First, square wave won't damage anything over the few minutes it will be in use in the event of a power failure. Sine wave is better if the price works, but it will always be more expensive.
Second, don't get confused between W and VA. A 1500VA UPS does not provide 1500W of backup power. I have in this room two 1500VA units that supply up to 865W of power and one 1500VA unit that supplies up to 980W. At my office, I have two 1500VA units that supply 1440W each. The difference is battery voltage - 24V, 36V, and 48V nominal, respectively. So if you don't see power capacity explicitly listed, look for battery voltage - the higher the voltage, the higher the capacity.
I agree that line interactive with AVR is much better than standby. In the event of over or under voltage, a standby unit either does nothing, or switches to battery, so you're discharing and charging constantly for the duration of the out-of-bounds power situation. That shortens the life of the battery significantly. AVR in a line interactive unit uses transformers to boost low voltage or reduce high voltage, without touching the battery. If the variation is too high, such units will all fall back to the battery. The specs should show how much they can handle before doing that.
A UPS described as "online" is the best way to get very clean power for sensitive equipment, as the incoming AC power is converted to DC, then back to AC, which makes the output absolutely consistent. Such units are quite expensive, and completely overkill for a computer. The switching power supplies found in PC's can handle quite a lot of input variation - almost all currently sold can operate at any value between 100V and 240V (and work more efficiently at higher voltages).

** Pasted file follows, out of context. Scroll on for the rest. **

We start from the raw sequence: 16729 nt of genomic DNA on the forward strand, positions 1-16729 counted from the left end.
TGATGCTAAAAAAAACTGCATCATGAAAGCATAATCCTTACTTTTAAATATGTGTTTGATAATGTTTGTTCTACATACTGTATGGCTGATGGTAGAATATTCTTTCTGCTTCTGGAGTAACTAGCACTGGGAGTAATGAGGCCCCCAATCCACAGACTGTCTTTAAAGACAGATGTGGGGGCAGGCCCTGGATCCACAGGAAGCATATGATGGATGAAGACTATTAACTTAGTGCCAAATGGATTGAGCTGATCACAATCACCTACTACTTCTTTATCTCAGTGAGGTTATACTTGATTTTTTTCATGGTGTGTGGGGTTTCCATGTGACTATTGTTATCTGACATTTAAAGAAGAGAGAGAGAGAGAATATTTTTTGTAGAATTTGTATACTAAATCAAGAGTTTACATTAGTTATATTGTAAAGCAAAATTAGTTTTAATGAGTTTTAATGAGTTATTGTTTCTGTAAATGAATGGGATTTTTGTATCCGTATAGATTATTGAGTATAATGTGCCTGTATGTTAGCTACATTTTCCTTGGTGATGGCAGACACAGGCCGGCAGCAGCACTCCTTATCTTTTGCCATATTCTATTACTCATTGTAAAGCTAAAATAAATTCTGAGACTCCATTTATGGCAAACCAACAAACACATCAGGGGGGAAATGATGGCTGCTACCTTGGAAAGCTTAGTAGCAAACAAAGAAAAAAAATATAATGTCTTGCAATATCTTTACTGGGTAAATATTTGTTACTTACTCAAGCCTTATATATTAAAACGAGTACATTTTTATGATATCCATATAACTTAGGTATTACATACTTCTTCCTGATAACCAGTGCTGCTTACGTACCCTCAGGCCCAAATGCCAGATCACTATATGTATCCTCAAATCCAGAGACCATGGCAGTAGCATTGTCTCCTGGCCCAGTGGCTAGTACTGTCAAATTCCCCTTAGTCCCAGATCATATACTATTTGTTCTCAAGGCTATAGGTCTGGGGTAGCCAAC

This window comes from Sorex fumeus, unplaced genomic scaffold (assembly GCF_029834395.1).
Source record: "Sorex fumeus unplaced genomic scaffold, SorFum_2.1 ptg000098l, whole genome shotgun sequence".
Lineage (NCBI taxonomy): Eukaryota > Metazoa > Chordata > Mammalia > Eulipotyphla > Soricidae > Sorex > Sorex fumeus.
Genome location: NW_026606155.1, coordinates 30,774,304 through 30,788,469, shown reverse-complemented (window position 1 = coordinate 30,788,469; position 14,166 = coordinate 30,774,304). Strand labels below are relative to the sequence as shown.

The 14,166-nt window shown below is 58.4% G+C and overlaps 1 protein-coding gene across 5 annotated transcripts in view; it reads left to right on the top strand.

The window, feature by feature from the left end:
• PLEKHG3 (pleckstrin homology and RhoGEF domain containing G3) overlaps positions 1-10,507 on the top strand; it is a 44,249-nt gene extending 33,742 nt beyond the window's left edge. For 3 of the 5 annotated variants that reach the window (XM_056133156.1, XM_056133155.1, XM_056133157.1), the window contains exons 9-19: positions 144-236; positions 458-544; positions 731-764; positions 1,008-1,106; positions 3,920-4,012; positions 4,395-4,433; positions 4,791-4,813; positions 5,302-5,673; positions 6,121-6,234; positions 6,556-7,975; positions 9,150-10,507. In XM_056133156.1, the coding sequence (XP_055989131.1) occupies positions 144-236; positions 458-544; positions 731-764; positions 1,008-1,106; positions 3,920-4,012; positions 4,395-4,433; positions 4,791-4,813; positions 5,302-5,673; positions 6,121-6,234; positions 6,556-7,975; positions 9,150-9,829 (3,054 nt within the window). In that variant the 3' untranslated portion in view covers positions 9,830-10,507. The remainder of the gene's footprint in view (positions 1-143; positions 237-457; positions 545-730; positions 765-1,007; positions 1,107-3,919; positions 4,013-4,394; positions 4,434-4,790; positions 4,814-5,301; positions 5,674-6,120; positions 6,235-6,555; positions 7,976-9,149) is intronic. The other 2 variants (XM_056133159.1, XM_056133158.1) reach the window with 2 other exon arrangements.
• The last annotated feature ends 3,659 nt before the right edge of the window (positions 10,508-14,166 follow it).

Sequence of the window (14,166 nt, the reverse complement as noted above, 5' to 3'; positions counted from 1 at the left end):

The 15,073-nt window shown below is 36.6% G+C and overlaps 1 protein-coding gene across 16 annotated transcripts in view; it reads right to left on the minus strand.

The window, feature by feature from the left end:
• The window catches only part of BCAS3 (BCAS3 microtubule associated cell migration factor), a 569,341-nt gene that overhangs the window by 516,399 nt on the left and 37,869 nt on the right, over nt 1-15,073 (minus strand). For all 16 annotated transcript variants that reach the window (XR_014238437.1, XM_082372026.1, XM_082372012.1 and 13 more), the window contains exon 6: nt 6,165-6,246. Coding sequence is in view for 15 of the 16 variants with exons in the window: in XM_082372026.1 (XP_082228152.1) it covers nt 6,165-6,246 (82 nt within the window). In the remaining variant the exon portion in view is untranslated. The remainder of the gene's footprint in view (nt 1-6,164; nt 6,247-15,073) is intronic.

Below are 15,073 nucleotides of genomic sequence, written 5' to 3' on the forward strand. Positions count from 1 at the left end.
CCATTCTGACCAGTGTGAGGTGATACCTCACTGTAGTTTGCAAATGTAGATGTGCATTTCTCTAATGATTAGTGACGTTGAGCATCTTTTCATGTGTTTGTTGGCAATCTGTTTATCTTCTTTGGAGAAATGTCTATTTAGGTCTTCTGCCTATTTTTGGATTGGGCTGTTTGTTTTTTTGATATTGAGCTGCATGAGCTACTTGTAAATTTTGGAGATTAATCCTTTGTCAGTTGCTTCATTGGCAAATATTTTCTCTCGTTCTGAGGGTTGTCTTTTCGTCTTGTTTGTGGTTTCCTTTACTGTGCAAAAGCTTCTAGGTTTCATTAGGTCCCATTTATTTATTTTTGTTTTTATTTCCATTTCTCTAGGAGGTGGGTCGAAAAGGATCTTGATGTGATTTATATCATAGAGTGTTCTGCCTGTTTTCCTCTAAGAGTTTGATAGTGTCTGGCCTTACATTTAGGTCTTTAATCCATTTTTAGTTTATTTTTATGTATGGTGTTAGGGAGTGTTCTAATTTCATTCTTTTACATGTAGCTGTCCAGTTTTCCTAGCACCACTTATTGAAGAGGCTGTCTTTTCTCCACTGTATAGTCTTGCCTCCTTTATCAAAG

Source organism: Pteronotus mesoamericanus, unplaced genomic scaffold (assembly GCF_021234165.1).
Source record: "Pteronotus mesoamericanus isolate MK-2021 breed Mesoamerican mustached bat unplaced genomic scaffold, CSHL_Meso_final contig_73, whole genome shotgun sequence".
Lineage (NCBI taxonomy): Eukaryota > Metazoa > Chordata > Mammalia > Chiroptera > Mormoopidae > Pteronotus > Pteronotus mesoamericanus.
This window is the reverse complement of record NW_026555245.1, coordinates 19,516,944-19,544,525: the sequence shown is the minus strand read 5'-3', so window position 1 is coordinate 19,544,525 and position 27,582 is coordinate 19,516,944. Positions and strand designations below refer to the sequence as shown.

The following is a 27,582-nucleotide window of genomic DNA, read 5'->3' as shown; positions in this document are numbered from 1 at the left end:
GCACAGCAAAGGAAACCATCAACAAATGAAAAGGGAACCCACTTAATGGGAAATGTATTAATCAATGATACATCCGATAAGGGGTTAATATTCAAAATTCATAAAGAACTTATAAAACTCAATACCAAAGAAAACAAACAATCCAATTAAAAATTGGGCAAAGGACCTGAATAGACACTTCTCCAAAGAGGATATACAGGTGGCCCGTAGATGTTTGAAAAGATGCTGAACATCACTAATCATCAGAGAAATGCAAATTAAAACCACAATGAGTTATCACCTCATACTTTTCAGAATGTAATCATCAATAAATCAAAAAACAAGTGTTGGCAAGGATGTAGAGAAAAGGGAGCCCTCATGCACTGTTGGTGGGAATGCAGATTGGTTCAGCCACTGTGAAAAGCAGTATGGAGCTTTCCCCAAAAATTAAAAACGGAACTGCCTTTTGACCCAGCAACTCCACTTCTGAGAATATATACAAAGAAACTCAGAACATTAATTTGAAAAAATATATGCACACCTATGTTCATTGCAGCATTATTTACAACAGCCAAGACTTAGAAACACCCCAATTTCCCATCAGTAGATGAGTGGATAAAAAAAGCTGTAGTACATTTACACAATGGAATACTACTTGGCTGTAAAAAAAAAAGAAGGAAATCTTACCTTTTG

Given where you're posting this question, it's a safe bet the UPS is for a gaming machine. Given that, I'd recommend jumping straight to a 1500VA unit, which won't shut down in a panic a few seconds after the power goes out should you happen to be in a game sucking up a lot of juice. That also gives you spare capacity to plug in things like a router, switch, cable modem, etc.
The brands I'd recommend, in order, are Tripp-Lite, APC, and then CyberPower. That's pretty much descending price order as well, for roughly feature-equivalent units. Make sure whatever you get has user-replaceable batteries, and be prepared to replace them in about three years. You do not want to think you're safe only to have the UPS quit immediately after the power fails because the battery is shot.